Summertime has often been a challenge in our household. When the kids were little—back when “the years go by fast, but the days go so slow”—summer practically came to a standstill. There was never enough to do. During long weeks of triple-digit heat, it seemed heartless to insist that we go to the park or the zoo. One. More. Time.
Fast-forward a few years, and now the problem with summer is that it goes by too fast. There is never enough time for all the things we want and need to do—but can’t get around to during the hectic school year. Somewhere along the way, summertime has become the “junk drawer” for all the work and play we shove aside during nine months of busyness.
However, it wasn’t until I read The Cure for the “Perfect” Life that I discovered my real problem with summer. Authors Cheri Gregory and Kathi Lipp introduced me to the real culprits responsible for my summer struggles. Every year, the procrastination, perfomancism and perfectionism bullies (or “P-bullies,” for short) have been ganging up to sabotage my summer.
From August to May, procrastination herds me forward, promising ample time, energy and family cooperation to finish everything I feel guilty about for neglecting during the school year. I can go through papers . . . clean out closets . . . have people over for dinner . . . in the summer. For nine long months, procrastination convinces me to sidestep such things like a modern-day Scarlett O’Hara chanting, “I won’t think about that now. I’ll think about it . . . in the summer.”
By the time we reach May, performancism steps in with staggering assignments for everyone. I’ve even created summer “To Do” lists for my kids, optimistically titled Family Summer Goals. Under headings like Study, Skills and Service, my “helpful survey” includes questions to my children such as “this summer, I want to learn more about . . .” and “I would like to see us help others by . . .”
Performancism works extra-hard in the summer, hoping to get the most out of summer work and play. A true show-off, performancism needs impressive answers to the typical question, “What did you do on your summer vacation?”
Procrastination and perfomancism drive me toward summer, where perfectionism waits in ambush. It blinds me with glaringly high expectations, insisting that I can indeed achieve the perfection I crave . . . in the summer.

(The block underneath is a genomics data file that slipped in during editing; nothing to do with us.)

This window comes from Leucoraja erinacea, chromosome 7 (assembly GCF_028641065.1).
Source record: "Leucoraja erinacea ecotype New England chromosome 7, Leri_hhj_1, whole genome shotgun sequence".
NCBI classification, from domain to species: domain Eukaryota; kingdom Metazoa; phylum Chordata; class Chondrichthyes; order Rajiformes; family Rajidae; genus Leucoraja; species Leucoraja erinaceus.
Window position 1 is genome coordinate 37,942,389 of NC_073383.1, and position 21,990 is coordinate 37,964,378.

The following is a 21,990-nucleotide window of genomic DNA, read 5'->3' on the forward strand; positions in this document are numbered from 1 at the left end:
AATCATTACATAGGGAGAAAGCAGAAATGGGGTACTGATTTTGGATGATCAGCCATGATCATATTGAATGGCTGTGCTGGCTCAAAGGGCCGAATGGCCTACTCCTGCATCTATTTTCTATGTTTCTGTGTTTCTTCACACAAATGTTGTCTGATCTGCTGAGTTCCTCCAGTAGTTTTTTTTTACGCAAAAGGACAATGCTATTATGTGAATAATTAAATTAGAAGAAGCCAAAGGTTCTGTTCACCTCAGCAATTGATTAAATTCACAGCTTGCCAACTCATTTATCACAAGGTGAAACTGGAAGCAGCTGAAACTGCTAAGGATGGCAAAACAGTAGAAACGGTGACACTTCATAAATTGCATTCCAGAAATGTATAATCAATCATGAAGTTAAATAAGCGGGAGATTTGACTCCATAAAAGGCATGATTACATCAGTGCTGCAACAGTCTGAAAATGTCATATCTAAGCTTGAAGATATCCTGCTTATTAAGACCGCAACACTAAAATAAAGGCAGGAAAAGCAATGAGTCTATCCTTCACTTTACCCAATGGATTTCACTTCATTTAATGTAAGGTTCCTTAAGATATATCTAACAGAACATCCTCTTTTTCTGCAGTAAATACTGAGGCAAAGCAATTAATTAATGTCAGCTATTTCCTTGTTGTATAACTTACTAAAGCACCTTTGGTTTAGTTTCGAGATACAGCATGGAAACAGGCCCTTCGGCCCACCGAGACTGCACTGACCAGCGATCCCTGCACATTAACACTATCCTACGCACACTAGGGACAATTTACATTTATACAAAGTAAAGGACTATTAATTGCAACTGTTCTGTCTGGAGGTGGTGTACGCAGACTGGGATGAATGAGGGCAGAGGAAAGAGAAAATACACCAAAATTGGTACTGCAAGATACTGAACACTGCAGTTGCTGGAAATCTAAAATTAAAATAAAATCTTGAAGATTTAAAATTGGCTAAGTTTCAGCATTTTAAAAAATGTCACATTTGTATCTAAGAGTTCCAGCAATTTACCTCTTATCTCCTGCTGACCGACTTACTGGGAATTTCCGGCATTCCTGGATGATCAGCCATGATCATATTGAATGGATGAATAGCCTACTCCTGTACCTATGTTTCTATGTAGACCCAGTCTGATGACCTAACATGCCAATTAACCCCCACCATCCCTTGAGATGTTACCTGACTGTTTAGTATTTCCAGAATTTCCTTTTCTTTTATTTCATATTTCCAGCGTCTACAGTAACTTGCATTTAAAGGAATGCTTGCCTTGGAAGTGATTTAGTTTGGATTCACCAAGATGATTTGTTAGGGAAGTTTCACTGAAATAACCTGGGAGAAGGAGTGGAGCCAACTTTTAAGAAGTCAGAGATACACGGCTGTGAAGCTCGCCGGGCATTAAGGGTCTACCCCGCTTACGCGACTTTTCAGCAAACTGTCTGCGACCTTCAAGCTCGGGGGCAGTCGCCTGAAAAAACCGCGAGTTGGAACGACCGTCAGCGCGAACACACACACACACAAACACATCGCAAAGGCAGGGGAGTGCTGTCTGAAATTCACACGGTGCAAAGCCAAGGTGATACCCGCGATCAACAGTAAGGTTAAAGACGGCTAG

Finally! I’m going to clean out all the closets! Reconcile all the bank statements and go through all the files! Finish all those incomplete scrapbooks! Make sure my children watch less TV/ read more books/learn more/serve others more. In the summer, I will finally realize my dream of the perfect home . . . perfect parenthood . . . perfect life.
Perfection, it seems, is just on the horizon . . . in the summer. As it turns out, “the horizon is just an imaginary line that recedes as we approach it.”
Let’s face it. If I could miraculously accomplish everything on my impossible list in three short months, I’d need to summon up a miracle that could make me more disciplined, more focused and more productive than I am the other three-fourths of the year. I’d have to move faster and work even harder in a season tailor-made for slowing down and taking it easy. Sounds perfectly ridiculous, doesn’t it?
Thankfully, with the help of Cheri, Kathi, and their gallant band of braver living rebels, I’ve found there is a cure for the summertime blues. I’ve decided to send the P-bullies on a permanent vacation and reclaim summer once and for all!
A recent Facebook status captures one of the best things I “did on my summer vacation:”
“I never really knew how tired I was until I stopped letting the P-bullies nag, hound and drive me from morning ‘til night! Looks like I may not have to wait until I’m dead to rest after all . . . tonight I shut them down and spent a lovely, relaxing moment doing nothing other than sit outside to enjoy the cool evening, pet my dog, and watch my husband and son work on a fun project all their own—hammers and nails and power tools, oh my!
It was . . . dare I say . . . perfect?!”
If you’d like to make summer living—or any other season—a little easier, join the rebellion, and learn how doing nothing may be one of the bravest things you can “do!”